Violence is not a victims’ problem
Text of speech by Lula Dembele — 25 November 2019 — Delivered at QT Hotel, 1 London Circuit, ACT 2600 at the Domestic Violence Crisis Service lunch for the International Day to End Violence Against Women.
I’d like to thank you for having me here today to recognize the importance of eliminating violence against women. You may be aware of my story as a Voices For Change Survivor Advocate but today I am here to talk you about transforming our thinking and approaches to ending sexual, domestic and family violence — the most common forms of violence against women. I will be looking at how we can make change at the systemic and discourse levels to enable the work being done directly with men to end their use of violence.
Many of the cornerstone statistical statements relating to sexual, domestic and family violence take what can be understood as a gender sensitive approach. They recognize the gendered nature of these types of violence — but predominantly by the gender of the victims. For example:
- 1 woman is killed every 9 days by a partner (AIHW 2019),
- On average, 8 Australian women are hospitalized every day after being assaulted by their spouse or partner (AIHW 2018),
- 1 in 6 Australian women are physically and/or sexually abused before the age of 15 (ABS 2016),
- 1 in 3 women worldwide have experienced physical and/or sexual violence by an intimate partner or non-partner sexual violence (WHO 2017), and
- For Australian women aged 25–44, family, domestic and sexual violence causes more illness, disability and premature death than any other risk factor (AIHW 2018).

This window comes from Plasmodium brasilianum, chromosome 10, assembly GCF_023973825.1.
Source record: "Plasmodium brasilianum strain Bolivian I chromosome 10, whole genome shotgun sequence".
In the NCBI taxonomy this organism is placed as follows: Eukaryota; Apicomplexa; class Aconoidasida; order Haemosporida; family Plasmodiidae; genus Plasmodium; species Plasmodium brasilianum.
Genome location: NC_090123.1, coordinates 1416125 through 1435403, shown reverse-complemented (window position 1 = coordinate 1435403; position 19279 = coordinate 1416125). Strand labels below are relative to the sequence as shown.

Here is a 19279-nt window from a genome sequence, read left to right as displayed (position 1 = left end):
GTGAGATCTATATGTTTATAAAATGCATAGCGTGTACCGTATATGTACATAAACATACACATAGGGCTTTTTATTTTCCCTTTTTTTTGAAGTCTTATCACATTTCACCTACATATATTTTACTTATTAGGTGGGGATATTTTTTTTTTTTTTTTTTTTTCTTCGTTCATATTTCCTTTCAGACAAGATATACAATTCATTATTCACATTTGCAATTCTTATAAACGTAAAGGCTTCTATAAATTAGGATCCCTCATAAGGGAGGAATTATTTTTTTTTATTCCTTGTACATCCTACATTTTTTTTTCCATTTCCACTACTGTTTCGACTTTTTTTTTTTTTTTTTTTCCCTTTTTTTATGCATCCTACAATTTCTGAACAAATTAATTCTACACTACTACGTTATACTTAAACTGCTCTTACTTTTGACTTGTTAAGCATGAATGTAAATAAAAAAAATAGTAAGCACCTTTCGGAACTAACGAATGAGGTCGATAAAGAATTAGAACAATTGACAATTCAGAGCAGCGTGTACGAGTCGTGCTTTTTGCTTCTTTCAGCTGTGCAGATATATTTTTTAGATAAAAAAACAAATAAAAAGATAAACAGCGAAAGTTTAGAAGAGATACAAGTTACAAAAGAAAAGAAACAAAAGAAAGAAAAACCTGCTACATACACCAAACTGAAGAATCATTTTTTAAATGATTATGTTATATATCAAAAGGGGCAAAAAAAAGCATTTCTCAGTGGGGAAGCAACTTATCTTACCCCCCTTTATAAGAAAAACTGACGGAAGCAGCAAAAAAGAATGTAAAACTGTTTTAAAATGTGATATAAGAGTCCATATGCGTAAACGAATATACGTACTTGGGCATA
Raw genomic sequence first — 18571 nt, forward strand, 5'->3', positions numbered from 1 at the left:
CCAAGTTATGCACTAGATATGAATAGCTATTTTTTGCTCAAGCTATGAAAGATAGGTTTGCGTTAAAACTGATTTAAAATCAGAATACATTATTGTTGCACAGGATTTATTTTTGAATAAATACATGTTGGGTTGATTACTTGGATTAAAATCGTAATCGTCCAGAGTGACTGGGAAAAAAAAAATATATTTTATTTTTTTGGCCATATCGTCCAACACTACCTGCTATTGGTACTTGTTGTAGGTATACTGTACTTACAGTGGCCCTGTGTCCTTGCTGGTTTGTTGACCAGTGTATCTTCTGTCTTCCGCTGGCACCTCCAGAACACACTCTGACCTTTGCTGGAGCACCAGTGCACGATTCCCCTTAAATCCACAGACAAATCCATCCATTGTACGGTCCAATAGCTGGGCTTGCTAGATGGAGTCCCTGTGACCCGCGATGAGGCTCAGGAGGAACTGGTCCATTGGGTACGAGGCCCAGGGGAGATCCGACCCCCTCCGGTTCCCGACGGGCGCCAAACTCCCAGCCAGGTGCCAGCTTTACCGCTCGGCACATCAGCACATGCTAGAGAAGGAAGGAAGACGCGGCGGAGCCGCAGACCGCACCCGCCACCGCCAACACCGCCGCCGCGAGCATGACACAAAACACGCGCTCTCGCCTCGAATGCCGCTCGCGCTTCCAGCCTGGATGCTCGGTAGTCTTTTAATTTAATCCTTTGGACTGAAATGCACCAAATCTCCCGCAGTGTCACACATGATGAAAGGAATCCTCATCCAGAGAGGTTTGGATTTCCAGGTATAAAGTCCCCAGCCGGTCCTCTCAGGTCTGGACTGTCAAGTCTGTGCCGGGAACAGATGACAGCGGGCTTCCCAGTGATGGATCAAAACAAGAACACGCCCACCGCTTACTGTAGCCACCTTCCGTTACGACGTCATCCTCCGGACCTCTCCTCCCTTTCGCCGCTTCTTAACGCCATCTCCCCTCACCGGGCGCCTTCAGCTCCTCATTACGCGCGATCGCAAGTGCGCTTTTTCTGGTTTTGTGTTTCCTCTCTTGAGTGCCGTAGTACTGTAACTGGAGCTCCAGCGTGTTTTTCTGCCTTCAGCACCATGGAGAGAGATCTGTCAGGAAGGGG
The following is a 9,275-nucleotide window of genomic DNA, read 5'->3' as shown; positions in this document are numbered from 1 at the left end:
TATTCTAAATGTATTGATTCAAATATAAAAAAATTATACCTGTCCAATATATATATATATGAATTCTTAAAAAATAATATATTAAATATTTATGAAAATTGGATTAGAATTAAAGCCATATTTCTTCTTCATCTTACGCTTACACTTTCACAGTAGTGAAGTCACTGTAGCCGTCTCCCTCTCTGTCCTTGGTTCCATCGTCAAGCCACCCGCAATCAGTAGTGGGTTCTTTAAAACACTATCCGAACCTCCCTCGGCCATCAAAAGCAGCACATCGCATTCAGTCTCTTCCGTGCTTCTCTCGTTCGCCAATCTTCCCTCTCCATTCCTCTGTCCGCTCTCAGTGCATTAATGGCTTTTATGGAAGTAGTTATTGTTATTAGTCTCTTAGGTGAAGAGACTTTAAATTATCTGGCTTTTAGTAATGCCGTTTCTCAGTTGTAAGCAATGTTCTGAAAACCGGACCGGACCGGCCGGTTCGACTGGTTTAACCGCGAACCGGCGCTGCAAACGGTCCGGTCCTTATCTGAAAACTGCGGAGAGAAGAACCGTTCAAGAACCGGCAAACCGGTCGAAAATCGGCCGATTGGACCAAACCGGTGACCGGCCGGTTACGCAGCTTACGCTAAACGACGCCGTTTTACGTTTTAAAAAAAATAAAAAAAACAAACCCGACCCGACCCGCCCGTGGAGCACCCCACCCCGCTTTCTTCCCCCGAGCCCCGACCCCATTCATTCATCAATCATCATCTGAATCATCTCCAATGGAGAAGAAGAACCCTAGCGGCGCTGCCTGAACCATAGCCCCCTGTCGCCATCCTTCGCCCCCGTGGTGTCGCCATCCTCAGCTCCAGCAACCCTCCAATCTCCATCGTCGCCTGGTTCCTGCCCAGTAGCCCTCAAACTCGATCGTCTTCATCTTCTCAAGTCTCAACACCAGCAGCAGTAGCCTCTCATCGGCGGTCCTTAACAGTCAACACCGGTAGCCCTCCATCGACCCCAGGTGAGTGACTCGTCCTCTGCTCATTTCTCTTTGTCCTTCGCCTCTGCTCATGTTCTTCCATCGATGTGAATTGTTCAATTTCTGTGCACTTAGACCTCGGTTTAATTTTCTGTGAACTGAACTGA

Naturally when we hear statistics like these we think about women’s safety, the impact on women’s lives and women’s vulnerability to these types of abuse. But what I’m here to say to you today is that while violence is a problem for victims, it is not a victim’s problem.
When we frame the issue of violence by its gendered outcomes, for example that domestic and family violence is the principal cause of homelessness for women and their children (AIHW 2016), who’s problem are we saying it is? And how does this shape the responses we provide to stop it?
Let me ask the question slightly differently, what are we talking about when we say, ‘women’s safety’? Women’s safety — from what? Violence against women — by whom?
Because violence is not a passive act, someone does violence to someone else. So, who are the people accountable for using violence in these statements? Where are the gendered identifiers of who is using violence? What are we trying to change when we say, ‘reduce violence against women and their children’? Is it women? The victims? No, invariably the part of the problem we aren’t naming is that we are trying to reduce men’s use of violence against women and their children.
Let me offer you some perspectives on why not naming who is using violence, and framing sexual, domestic and family violence as a “women’s issue” through a female-centric victim lens is problematic:
- It obscures the role of male actors and men’s use of violence,
- It minimizes personal and societal accountability for the behavior and its prevalence,